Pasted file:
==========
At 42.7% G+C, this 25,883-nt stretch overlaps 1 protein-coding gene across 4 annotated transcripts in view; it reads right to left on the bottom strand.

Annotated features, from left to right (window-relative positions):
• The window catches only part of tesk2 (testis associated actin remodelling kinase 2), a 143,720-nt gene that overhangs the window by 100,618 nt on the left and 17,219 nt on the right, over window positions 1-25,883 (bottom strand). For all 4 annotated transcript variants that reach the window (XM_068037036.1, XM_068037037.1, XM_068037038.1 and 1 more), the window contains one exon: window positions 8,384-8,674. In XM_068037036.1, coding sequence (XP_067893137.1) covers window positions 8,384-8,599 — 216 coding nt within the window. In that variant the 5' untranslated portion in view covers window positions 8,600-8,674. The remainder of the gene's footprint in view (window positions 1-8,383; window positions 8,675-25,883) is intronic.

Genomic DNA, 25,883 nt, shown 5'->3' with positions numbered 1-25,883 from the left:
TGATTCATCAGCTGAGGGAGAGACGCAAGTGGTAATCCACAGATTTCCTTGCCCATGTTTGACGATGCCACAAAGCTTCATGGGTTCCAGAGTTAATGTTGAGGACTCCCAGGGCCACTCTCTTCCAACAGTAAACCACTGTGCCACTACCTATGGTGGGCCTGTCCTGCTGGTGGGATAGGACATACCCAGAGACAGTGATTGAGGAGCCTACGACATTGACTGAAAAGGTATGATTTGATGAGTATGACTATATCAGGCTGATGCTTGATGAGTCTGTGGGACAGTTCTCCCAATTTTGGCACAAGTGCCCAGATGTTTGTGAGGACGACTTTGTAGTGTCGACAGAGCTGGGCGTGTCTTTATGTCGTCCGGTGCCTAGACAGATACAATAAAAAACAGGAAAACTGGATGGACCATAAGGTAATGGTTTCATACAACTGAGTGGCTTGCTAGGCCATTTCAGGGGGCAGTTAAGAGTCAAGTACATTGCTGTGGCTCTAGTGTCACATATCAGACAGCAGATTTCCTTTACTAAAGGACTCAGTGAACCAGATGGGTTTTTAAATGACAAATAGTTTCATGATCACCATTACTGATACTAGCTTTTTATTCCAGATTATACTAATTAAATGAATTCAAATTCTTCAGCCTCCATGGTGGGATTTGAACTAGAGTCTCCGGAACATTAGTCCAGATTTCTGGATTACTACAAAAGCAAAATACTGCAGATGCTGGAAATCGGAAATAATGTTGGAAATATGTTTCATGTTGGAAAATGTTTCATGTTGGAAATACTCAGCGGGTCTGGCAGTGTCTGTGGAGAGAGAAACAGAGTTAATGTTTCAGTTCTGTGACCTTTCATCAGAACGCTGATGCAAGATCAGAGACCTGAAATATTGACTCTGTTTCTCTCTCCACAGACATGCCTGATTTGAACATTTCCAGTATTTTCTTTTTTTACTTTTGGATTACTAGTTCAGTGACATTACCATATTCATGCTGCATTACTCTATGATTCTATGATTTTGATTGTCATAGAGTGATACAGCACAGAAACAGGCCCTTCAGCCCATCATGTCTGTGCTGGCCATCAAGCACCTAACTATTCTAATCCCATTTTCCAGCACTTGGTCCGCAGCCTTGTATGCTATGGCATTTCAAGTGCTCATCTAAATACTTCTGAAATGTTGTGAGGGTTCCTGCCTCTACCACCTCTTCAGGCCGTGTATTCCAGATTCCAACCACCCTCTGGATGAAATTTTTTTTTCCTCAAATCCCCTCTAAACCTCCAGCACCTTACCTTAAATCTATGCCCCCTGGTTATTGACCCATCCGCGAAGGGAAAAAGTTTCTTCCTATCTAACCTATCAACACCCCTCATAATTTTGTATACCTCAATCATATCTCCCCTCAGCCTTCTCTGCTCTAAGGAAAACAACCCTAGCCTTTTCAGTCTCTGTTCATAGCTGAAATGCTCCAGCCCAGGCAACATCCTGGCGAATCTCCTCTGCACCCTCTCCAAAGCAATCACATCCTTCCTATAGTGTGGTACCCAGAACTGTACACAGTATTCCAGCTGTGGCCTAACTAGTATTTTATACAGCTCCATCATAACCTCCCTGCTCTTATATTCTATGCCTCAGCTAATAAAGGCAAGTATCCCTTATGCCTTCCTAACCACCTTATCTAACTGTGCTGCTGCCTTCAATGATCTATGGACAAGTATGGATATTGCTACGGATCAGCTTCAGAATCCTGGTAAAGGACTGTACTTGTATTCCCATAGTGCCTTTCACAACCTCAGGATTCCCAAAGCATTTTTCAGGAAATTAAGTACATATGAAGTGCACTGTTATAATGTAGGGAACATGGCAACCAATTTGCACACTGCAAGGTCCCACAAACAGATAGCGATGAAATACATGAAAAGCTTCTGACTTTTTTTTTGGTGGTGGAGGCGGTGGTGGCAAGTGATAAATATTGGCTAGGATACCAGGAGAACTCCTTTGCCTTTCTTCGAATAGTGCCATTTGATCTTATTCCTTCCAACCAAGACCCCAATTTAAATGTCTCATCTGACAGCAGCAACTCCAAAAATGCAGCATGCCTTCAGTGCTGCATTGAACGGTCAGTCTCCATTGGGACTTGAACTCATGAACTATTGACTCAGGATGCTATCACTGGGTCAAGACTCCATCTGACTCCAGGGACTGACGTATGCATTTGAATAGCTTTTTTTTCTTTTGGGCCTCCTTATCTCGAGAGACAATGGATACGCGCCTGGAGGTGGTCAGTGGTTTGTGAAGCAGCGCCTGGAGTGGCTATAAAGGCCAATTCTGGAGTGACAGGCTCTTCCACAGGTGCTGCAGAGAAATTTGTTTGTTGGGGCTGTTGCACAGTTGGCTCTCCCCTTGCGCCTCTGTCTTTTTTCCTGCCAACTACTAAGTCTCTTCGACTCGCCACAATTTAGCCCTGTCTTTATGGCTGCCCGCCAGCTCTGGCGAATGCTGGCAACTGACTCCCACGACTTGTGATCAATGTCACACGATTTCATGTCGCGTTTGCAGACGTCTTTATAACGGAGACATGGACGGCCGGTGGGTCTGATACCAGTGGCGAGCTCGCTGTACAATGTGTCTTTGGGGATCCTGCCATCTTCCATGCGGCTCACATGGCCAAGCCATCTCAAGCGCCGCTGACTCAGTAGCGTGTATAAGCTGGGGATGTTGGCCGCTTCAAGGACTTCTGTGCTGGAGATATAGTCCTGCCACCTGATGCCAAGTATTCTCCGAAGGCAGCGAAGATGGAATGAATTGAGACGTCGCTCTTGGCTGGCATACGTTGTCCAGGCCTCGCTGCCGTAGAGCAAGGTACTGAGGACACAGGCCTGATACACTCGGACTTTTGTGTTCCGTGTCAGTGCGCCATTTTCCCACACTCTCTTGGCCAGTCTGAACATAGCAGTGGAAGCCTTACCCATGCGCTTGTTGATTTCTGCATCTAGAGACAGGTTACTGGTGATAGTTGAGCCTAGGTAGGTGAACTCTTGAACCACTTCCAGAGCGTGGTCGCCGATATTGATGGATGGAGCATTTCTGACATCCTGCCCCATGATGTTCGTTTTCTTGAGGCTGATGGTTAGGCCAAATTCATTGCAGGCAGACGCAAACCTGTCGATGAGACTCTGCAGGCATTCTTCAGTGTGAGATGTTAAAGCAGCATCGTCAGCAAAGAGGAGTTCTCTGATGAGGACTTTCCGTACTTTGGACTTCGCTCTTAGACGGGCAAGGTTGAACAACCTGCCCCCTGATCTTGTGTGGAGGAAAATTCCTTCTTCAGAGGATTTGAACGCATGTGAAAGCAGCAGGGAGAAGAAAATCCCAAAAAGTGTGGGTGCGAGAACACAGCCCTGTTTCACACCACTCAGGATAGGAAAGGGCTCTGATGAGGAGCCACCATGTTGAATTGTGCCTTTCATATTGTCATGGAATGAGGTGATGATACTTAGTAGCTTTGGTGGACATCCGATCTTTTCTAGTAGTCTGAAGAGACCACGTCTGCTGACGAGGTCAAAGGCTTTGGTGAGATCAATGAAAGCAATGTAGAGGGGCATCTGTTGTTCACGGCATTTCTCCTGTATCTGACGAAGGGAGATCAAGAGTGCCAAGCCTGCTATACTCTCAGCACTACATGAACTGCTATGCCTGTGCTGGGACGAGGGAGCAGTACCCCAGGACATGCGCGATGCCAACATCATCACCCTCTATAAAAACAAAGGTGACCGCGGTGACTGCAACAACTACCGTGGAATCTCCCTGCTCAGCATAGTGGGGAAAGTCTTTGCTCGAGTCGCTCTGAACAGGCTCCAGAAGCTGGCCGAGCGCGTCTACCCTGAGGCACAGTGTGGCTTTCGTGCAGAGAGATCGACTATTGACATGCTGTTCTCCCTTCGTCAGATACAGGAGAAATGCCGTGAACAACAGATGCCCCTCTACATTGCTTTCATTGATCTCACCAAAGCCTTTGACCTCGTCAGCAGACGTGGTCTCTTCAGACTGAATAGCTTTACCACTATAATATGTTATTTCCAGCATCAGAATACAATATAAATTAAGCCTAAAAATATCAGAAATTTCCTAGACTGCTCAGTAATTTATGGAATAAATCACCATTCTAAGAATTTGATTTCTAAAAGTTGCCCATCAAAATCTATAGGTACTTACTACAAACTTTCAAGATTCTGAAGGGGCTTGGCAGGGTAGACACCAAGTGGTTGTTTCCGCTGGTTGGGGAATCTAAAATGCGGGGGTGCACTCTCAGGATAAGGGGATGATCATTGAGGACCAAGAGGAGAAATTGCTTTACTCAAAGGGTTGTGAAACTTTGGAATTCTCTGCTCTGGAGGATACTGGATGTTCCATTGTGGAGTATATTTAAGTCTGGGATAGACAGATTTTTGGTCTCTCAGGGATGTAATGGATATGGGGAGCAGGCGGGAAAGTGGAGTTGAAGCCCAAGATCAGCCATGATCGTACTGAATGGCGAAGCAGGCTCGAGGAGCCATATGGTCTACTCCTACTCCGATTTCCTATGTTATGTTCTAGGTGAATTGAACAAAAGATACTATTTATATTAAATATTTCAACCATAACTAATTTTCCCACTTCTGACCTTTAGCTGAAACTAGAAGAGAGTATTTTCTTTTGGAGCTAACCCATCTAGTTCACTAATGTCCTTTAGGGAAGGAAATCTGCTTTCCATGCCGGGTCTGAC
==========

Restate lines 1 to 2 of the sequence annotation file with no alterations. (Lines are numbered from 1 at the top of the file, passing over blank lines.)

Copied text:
At 42.7% G+C, this 25,883-nt stretch overlaps 1 protein-coding gene across 4 annotated transcripts in view; it reads right to left on the bottom strand.

Annotated features, from left to right (window-relative positions):